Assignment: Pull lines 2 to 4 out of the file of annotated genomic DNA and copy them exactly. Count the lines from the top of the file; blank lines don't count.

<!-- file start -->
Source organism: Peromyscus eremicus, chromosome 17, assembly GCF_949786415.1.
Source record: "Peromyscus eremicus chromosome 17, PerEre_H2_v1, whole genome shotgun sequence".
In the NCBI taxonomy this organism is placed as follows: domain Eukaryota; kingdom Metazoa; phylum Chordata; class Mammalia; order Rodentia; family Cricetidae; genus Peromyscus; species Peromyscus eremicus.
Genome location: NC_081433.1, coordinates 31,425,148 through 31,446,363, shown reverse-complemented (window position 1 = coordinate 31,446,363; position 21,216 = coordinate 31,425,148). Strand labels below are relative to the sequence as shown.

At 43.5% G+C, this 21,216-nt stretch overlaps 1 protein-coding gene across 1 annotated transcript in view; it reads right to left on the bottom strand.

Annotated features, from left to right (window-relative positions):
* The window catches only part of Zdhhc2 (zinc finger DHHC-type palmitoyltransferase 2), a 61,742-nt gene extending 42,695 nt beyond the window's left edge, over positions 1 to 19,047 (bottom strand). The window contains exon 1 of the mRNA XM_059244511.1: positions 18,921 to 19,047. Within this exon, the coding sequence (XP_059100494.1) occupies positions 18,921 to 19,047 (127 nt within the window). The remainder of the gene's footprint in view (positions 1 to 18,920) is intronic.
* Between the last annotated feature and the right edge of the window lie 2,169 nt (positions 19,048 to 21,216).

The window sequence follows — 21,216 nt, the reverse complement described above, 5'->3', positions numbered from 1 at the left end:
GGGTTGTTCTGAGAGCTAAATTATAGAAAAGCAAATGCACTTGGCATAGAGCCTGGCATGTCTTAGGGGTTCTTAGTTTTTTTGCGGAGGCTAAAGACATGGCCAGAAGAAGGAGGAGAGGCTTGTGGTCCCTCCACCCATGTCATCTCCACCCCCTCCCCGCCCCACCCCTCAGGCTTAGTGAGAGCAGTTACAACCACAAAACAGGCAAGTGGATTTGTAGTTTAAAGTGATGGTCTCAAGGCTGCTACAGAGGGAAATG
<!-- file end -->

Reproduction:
Source record: "Peromyscus eremicus chromosome 17, PerEre_H2_v1, whole genome shotgun sequence".
In the NCBI taxonomy this organism is placed as follows: domain Eukaryota; kingdom Metazoa; phylum Chordata; class Mammalia; order Rodentia; family Cricetidae; genus Peromyscus; species Peromyscus eremicus.
Genome location: NC_081433.1, coordinates 31,425,148 through 31,446,363, shown reverse-complemented (window position 1 = coordinate 31,446,363; position 21,216 = coordinate 31,425,148). Strand labels below are relative to the sequence as shown.